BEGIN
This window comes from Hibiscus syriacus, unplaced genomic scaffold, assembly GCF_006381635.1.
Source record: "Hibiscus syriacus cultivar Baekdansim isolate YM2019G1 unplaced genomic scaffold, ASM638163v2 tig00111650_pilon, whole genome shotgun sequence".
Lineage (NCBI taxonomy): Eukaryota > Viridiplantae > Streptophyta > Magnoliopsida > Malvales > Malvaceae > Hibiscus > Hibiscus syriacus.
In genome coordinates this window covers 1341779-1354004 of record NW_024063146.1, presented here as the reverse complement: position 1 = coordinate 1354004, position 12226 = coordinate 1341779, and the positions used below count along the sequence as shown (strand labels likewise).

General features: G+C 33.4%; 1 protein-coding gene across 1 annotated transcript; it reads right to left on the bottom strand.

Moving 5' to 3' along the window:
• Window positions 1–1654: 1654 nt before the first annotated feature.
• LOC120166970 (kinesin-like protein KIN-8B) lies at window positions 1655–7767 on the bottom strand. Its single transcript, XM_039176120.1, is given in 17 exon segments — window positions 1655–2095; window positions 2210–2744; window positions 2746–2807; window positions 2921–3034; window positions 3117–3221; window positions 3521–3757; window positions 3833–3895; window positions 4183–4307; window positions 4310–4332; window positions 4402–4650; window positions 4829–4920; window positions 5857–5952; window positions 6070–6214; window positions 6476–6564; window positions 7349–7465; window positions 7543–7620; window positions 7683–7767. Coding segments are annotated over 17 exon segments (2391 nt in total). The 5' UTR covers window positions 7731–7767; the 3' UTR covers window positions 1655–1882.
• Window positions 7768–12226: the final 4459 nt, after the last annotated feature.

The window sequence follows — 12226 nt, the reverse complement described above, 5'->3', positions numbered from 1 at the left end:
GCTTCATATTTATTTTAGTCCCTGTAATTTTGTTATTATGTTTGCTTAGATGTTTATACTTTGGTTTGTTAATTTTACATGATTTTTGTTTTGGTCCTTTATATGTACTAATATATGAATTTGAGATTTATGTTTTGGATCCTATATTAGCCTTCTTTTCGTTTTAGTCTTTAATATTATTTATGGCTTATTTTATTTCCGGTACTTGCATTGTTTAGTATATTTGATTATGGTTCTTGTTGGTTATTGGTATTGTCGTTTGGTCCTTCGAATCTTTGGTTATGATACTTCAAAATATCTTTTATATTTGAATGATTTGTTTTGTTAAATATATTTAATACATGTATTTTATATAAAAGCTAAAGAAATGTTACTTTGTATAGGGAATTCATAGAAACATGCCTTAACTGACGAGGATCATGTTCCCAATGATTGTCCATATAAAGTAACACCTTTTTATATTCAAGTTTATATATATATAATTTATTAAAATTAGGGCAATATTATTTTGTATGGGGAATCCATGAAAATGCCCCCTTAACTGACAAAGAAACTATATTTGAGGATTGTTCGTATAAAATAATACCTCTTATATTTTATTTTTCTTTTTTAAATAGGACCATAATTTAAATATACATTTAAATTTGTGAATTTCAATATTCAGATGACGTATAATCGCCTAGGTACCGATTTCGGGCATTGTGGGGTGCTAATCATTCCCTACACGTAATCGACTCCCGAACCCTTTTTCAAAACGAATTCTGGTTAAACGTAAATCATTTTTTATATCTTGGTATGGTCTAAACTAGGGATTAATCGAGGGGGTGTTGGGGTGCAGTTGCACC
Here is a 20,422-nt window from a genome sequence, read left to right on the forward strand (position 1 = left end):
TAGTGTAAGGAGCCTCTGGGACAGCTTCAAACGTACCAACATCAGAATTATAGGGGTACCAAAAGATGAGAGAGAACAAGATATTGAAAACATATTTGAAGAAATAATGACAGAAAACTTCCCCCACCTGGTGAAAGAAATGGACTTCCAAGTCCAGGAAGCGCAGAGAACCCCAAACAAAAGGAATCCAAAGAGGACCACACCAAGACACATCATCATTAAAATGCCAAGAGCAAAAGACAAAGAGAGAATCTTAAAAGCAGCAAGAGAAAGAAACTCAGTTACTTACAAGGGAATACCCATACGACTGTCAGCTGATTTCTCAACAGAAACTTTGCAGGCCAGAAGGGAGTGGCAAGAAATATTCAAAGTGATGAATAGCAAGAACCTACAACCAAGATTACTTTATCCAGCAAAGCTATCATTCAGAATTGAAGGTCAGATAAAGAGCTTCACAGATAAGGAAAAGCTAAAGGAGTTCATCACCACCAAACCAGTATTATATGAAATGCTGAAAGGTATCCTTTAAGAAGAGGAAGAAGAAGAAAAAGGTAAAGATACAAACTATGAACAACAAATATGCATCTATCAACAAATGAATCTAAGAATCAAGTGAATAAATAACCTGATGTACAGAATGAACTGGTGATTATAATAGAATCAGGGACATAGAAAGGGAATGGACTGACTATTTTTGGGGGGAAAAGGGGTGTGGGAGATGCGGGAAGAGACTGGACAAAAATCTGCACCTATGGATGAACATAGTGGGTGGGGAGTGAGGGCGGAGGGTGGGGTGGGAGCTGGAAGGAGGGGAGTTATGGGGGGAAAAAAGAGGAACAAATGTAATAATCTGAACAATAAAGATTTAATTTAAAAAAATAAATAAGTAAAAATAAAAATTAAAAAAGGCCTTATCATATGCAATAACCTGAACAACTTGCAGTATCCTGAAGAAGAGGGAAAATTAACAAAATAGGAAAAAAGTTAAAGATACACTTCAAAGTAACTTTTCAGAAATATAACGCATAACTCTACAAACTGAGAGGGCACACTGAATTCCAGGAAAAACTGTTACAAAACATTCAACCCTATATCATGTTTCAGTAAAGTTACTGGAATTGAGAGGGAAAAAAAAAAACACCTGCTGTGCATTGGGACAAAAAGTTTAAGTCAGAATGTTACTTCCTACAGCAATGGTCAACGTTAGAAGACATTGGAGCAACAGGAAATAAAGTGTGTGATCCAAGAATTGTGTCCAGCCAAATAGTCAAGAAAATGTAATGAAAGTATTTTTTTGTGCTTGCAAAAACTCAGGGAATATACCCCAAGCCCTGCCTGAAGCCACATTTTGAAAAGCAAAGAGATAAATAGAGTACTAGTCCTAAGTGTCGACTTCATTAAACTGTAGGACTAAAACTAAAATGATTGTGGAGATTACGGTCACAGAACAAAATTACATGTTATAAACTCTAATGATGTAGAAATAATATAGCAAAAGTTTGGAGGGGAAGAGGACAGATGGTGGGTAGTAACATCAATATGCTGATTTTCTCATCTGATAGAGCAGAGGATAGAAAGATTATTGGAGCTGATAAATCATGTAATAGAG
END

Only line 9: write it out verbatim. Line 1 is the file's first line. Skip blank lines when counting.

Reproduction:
• Window positions 7768–12226: the final 4459 nt, after the last annotated feature.